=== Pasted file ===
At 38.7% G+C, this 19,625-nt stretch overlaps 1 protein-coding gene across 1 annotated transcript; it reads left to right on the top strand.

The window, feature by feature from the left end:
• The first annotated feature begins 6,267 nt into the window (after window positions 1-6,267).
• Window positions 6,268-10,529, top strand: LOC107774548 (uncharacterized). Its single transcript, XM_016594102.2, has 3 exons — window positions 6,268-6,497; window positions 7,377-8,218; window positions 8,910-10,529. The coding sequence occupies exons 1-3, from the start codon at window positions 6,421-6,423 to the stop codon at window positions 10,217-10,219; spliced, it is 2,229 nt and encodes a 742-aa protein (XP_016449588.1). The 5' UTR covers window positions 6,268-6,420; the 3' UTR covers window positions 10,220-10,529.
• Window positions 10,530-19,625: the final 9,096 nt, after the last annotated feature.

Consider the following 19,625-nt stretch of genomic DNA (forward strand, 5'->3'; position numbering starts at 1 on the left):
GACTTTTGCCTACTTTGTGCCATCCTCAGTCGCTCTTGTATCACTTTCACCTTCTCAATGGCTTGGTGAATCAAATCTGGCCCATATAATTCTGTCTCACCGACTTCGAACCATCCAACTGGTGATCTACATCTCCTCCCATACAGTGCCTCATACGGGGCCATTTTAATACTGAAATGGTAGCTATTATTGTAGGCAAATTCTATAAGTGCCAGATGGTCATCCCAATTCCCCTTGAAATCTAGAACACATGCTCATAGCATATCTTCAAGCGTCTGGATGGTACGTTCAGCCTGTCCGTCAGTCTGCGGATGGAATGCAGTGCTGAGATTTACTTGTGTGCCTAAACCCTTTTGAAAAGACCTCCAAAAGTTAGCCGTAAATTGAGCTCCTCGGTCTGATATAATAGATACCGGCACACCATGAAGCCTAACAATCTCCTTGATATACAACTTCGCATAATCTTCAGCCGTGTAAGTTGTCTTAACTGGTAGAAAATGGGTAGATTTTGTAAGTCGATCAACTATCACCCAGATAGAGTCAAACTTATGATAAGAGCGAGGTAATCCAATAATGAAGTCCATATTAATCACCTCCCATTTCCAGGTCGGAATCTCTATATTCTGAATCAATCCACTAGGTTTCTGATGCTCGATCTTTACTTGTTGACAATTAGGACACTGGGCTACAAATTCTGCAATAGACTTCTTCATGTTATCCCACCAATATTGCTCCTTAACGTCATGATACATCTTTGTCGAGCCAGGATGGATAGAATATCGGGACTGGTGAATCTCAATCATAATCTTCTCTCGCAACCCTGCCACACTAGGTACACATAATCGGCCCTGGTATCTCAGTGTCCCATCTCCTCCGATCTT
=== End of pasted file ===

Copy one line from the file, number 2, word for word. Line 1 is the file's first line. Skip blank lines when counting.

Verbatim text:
The window, feature by feature from the left end: